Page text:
- a group of options that are a little bit beyond what we are doing at the moment that are clear, obvious and practical things to do over the next decade. These are generally relatively inexpensive, and can be implemented by Council and the community. They manage the risks for the coming decade, while more detailed science, analysis and design are completed for longer-term options.
- LM Waterway Flood Management Study and Plan 2012
- LM Coastal Zone Management Plan 2015
- Swansea 2D Modelling Report https://shape.lakemac.com.au/37415/widgets/210625/documents/144597
- The Lake Macquarie Coastal Management Program (currently being prepared).
- FAQ’s on options feasibility assessment
- Tidal Inundation Hazard Summary (989 KB) (pdf)
- Lake Flooding Hazard Summary (1.29 MB) (pdf)
- Groundwater Hazard Summary (1.38 MB) (pdf)
- Channel Dynamics Hazard Summary (3.7 MB) (pdf)
- East Coast Lows and Storm Surge Hazard Summary (723 KB) (pdf)
- Coastal Hazards Summary (2.28 MB) (pdf)
- Emergency Planning and Response (1.33 MB) (pdf)
- Fact Sheet: Tides and Tidal Inundation (478 KB) (pdf)
- Fact Sheet: Flooding in Lake Macquarie (509 KB) (pdf)
- Tidal Inundation Follow-up Survey Engagement Summary.pdf (222 KB) (pdf)
- Tidal Inundation Survey Engagement Summary.pdf (6.39 MB) (pdf)
- Community Engagement Summary Phase B - Identifying Options (387 KB) (pdf)
- Community Survey Engagement Summary May 2019 (134 KB) (pdf)
- Adapting Swansea Engagement Summary Phase A - Hazards (272 KB) (pdf)
- Let's Talk Presentation by Dr David Wainwright: Probabalistic Hazard and Damages Assessment for Pelican Blacksmiths and Swansea (3.2 MB) (pdf)
- Let's Talk Presentation by NSW State Emergency Service - 7 May 2019 (7.29 MB) (pdf)
Purpose of the Let’s Talk CBA Session:
The purpose of this session was to provide:
Background to Local Adaptation Planning and Cost Benefit Analysis Presentation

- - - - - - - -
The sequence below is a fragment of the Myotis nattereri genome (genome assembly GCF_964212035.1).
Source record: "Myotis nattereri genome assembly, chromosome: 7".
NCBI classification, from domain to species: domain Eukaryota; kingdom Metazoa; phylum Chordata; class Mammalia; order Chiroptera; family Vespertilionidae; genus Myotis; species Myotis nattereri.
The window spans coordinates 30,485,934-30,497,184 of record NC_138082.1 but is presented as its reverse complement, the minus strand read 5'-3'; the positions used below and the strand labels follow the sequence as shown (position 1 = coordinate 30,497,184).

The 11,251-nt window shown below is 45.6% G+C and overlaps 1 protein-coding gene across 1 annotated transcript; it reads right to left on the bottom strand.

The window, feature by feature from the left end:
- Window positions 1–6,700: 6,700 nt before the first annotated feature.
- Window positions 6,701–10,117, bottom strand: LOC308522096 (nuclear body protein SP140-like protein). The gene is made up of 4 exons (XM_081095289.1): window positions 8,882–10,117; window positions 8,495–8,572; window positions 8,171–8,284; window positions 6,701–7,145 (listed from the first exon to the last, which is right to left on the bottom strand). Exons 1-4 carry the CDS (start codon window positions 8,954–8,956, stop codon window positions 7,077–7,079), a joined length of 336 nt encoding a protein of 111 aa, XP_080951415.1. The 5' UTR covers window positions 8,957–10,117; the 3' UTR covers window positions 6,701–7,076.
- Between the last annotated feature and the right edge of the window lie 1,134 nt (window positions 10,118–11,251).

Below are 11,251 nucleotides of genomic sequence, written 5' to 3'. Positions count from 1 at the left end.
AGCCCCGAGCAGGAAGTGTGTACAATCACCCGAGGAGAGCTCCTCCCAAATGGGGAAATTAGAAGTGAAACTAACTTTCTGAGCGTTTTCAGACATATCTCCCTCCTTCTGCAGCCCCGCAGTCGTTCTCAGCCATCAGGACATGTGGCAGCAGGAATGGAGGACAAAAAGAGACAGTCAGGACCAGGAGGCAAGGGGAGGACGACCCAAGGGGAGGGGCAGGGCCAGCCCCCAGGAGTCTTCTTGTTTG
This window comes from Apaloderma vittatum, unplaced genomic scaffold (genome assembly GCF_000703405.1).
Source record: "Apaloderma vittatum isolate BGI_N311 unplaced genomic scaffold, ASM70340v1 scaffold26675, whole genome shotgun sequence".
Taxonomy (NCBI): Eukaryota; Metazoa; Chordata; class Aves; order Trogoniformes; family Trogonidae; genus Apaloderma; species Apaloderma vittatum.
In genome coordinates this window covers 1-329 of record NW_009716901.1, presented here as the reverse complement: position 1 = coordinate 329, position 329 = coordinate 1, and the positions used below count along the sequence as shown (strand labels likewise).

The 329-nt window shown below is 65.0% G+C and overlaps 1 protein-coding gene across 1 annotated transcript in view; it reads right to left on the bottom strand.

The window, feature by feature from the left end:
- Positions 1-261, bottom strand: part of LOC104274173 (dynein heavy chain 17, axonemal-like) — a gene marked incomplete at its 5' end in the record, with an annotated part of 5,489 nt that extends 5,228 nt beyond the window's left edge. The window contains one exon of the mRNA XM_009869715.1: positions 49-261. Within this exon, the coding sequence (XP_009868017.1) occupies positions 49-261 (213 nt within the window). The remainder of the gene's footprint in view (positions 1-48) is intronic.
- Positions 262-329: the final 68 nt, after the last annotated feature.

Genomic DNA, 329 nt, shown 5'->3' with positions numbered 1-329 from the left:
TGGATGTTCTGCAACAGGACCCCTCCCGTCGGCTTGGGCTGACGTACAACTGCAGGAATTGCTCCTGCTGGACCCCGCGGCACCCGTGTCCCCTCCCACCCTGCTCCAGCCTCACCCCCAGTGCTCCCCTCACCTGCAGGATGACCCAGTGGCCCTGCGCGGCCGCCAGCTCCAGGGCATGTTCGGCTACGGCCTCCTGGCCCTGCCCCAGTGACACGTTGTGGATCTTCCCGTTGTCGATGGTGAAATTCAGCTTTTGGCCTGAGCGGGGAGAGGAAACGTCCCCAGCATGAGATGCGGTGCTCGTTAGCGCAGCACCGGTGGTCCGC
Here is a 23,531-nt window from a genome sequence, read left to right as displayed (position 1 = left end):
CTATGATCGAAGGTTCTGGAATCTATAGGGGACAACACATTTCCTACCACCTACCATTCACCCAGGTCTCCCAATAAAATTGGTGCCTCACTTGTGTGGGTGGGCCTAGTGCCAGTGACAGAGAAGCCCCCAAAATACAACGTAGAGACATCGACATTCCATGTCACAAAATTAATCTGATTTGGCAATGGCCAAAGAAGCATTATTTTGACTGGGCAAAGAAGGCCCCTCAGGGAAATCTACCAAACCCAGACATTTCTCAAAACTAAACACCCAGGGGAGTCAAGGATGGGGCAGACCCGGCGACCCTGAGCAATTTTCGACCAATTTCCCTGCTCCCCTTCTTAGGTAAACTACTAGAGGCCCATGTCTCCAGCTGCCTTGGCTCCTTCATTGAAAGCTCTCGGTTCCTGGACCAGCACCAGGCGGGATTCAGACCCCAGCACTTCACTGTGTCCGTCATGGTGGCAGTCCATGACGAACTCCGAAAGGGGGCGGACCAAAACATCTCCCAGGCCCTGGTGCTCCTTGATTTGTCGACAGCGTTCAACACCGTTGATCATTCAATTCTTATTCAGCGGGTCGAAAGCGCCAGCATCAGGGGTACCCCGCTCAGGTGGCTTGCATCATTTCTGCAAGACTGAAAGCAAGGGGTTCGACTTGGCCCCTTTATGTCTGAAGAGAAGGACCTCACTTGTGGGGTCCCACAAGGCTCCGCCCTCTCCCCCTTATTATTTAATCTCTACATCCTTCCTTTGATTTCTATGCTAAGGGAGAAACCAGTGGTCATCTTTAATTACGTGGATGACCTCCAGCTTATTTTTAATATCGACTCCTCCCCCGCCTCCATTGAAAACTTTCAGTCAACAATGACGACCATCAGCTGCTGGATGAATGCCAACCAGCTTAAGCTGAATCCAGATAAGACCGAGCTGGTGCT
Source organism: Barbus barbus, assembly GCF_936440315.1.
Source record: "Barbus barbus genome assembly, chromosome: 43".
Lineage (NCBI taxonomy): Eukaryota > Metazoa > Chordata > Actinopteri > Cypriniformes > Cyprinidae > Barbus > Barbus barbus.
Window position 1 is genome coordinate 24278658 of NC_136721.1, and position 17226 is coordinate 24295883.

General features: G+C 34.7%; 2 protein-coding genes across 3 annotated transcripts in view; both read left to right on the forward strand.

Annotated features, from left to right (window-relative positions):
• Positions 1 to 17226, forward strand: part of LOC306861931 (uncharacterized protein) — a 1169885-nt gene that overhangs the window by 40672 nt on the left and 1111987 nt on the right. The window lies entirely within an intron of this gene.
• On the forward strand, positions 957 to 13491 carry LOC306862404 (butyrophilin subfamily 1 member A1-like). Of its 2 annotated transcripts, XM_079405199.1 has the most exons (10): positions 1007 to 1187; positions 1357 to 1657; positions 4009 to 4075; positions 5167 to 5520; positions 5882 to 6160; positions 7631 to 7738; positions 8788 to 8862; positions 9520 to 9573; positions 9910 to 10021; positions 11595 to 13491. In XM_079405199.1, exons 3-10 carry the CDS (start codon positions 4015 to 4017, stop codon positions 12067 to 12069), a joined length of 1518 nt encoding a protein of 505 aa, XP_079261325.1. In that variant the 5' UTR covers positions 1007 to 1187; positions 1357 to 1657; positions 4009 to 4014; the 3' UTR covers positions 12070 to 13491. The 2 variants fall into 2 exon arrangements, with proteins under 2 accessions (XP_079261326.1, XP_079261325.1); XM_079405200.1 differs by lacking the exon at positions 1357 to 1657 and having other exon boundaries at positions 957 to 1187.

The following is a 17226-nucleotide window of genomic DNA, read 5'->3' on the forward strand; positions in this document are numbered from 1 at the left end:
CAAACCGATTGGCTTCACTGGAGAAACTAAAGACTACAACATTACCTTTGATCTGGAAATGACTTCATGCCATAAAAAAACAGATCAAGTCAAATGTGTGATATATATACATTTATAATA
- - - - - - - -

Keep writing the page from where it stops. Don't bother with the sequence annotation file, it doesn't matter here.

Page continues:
Introducing Nigel and Joseph from The CIE with their presentation on the Cost Benefit Analysis
Nigel Rajaratnam is Director at The CIE. Nigel is an economist specialising in the water, natural resources and transport sectors. He has 20 years’ experience in economic and financial analysis and policy advice in this area. He has worked on a diverse range of projects, encompassing policy advice, formation and analysis, program evaluations, statistical analysis, economic and financial modelling and quantitative evaluation of policies/programs.
Joseph Caruana is Senior Economist with The CIE. Joseph has over 10 years’ experience in economic and financial analysis and policy advice across the water and energy sectors. This includes: project evaluations for large scale infrastructure projects, cost-benefit analysis, regulatory price determinations, demand forecasting and legislative development. Joseph worked for WaterNSW, Endeavour Energy and the Commonwealth Treasury prior to joining the CIE.
Watch their presentation below or view the presentation slides as a PDF file.
Questions related to the presentation on the Cost Benefit Analysis
Q: How will Council use the information from the CBA (along with other factors from the community) to determine what actions will be triggered in the LAP.
A: The CBA report is not the only source of actions to be included in the draft LAP. Rather, it is one of a number of studies, surveys, tools and other inputs that will assist the joint Council and community volunteer working group prepare the draft LAP for exhibition in early 2021. The CBA only assessed a small subset of longer-term actions identified during the feasibility assessment. The CBA results will be used alongside the community assessment and the extensive community feedback over that last four years has helped identify, develop and assess these options.